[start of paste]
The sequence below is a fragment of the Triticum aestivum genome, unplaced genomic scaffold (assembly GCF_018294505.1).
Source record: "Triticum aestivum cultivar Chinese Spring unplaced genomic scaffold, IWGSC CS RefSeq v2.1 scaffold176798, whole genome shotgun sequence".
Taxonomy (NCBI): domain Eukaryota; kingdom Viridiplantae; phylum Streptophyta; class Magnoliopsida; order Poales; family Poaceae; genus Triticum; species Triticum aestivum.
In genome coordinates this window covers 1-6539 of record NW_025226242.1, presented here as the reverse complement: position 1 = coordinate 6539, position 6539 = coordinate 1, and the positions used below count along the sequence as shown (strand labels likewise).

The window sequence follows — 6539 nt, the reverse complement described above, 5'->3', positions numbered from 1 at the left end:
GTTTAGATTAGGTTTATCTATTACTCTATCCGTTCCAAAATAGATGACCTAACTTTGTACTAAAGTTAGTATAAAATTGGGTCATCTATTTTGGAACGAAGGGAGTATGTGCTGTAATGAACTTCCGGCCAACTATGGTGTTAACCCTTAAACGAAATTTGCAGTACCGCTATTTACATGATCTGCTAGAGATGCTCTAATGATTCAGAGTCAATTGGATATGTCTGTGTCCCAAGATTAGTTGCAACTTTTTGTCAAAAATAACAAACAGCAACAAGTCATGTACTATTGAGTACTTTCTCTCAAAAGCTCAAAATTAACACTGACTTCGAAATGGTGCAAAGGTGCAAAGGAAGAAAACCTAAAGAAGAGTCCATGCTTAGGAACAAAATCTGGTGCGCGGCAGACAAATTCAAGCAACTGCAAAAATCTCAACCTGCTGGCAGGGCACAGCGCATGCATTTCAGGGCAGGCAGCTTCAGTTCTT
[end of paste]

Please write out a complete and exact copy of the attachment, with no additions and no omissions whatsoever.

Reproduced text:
The sequence below is a fragment of the Triticum aestivum genome, unplaced genomic scaffold (assembly GCF_018294505.1).
Source record: "Triticum aestivum cultivar Chinese Spring unplaced genomic scaffold, IWGSC CS RefSeq v2.1 scaffold176798, whole genome shotgun sequence".
Taxonomy (NCBI): domain Eukaryota; kingdom Viridiplantae; phylum Streptophyta; class Magnoliopsida; order Poales; family Poaceae; genus Triticum; species Triticum aestivum.
In genome coordinates this window covers 1-6539 of record NW_025226242.1, presented here as the reverse complement: position 1 = coordinate 6539, position 6539 = coordinate 1, and the positions used below count along the sequence as shown (strand labels likewise).

The window sequence follows — 6539 nt, the reverse complement described above, 5'->3', positions numbered from 1 at the left end:
GTTTAGATTAGGTTTATCTATTACTCTATCCGTTCCAAAATAGATGACCTAACTTTGTACTAAAGTTAGTATAAAATTGGGTCATCTATTTTGGAACGAAGGGAGTATGTGCTGTAATGAACTTCCGGCCAACTATGGTGTTAACCCTTAAACGAAATTTGCAGTACCGCTATTTACATGATCTGCTAGAGATGCTCTAATGATTCAGAGTCAATTGGATATGTCTGTGTCCCAAGATTAGTTGCAACTTTTTGTCAAAAATAACAAACAGCAACAAGTCATGTACTATTGAGTACTTTCTCTCAAAAGCTCAAAATTAACACTGACTTCGAAATGGTGCAAAGGTGCAAAGGAAGAAAACCTAAAGAAGAGTCCATGCTTAGGAACAAAATCTGGTGCGCGGCAGACAAATTCAAGCAACTGCAAAAATCTCAACCTGCTGGCAGGGCACAGCGCATGCATTTCAGGGCAGGCAGCTTCAGTTCTT